In Knuth's Concrete Mathematics he represents the famous quicksort algorithm in computer science as a infinite sum then shows that sum can be simplified to being essentially harmonic. I want to explore this sum more by taking a finite derivative of the function but I have not taken any discrete math courses and am struggling with notation.

My question:

Suppose, $$f(n)=\sum_{n=0}^\infty \frac{1}{n+1}$$

Now suppose we take the generalized finite difference of that function, $$\Delta _h^\mu [f](x)=\sum_{x=0}^\infty \mu_k f(x+kh)$$

Have I set this up properly?

I want to explore the finite difference of this series. If I have not set this up correctly, might you point me in the right direction of what I might read to learn how to do this myself. Thank you.

  • $\begingroup$ $f$ is not a function of $n$, or is it? $\endgroup$ – Math-fun Feb 22 '16 at 11:59
  • $\begingroup$ It is ... $n$ appears both as a free and a bounded variable ... not a very good idea. Besides this: As the harmonic series does not converge ... $f \equiv \infty$. $\endgroup$ – martini Feb 22 '16 at 12:00
  • $\begingroup$ To my understanding $f$ is a function of n, otherwise this problem would not work. But I may be confused. $\endgroup$ – jake mckenzie Feb 22 '16 at 12:00
  • $\begingroup$ Part of my reason of asking this martini is that I wanted to explore this: I know the harmonic series diverge, but if I differentiate it to infinity, does that series converge? $\endgroup$ – jake mckenzie Feb 22 '16 at 12:04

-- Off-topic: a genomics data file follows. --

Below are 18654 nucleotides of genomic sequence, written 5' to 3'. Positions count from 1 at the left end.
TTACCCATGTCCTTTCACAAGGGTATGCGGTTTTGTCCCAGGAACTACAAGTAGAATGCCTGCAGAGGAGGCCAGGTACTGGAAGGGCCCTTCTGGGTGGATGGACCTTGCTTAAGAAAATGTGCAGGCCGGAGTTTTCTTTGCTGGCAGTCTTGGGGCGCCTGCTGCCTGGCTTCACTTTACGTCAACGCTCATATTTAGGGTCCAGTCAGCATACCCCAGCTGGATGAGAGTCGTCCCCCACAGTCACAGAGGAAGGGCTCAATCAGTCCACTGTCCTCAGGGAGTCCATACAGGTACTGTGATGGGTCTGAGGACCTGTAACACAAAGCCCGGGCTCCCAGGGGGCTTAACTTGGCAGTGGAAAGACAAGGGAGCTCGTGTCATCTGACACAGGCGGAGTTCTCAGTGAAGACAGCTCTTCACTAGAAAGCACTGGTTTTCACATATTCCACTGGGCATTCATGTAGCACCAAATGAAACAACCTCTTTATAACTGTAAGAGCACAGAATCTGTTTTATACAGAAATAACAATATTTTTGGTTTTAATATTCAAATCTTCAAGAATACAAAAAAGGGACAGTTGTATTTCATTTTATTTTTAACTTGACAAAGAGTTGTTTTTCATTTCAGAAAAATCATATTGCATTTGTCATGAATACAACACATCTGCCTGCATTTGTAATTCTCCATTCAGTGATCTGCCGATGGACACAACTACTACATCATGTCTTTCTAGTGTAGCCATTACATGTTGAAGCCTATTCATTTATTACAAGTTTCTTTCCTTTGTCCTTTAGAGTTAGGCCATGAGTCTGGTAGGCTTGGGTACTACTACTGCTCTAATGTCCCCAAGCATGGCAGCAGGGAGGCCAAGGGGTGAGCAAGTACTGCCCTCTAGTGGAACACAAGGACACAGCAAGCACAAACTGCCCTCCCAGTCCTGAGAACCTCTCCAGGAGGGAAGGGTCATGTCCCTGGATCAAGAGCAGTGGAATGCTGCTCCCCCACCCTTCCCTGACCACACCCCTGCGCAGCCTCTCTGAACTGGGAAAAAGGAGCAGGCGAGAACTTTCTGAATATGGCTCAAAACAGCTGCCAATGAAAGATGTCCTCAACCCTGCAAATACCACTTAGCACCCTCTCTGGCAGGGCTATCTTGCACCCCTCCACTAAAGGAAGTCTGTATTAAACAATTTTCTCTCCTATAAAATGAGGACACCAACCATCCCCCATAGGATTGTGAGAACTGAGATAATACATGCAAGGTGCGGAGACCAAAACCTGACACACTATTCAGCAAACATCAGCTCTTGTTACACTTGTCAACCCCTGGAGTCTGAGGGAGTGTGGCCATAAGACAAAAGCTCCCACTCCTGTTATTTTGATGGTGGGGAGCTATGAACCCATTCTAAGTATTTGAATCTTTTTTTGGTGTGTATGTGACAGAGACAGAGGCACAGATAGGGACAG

• $\begingroup$ I made some edits. I don't know if that fixes the problem. $\endgroup$ – jake mckenzie Feb 22 '16 at 12:06

You probably mean $$f(n)=\sum_{k=1}^n \frac{1}{k}\approx \ln n+\gamma $$ As a sum is basically a discrete integral, the finite derivative of a sum over the upper bound gives you back the summand $f'(n)\asymp \frac{1}{n}$. More formal treatment of differentiation of discrete sums is found here.

Anyway, I think you can deal with the finite difference implementation now: the difference between two partial sums for different $n$ shouldn't be a problem.

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  • $\begingroup$ I don't know if this is exactly what I was looking at doing but I will read the link and report back if it was. Thank you for sharing the link. I will read it all. $\endgroup$ – jake mckenzie Feb 22 '16 at 14:24
  • $\begingroup$ Thanks, I read over the resource and I feel like it does accurately help me out. $\endgroup$ – jake mckenzie Feb 24 '16 at 3:42

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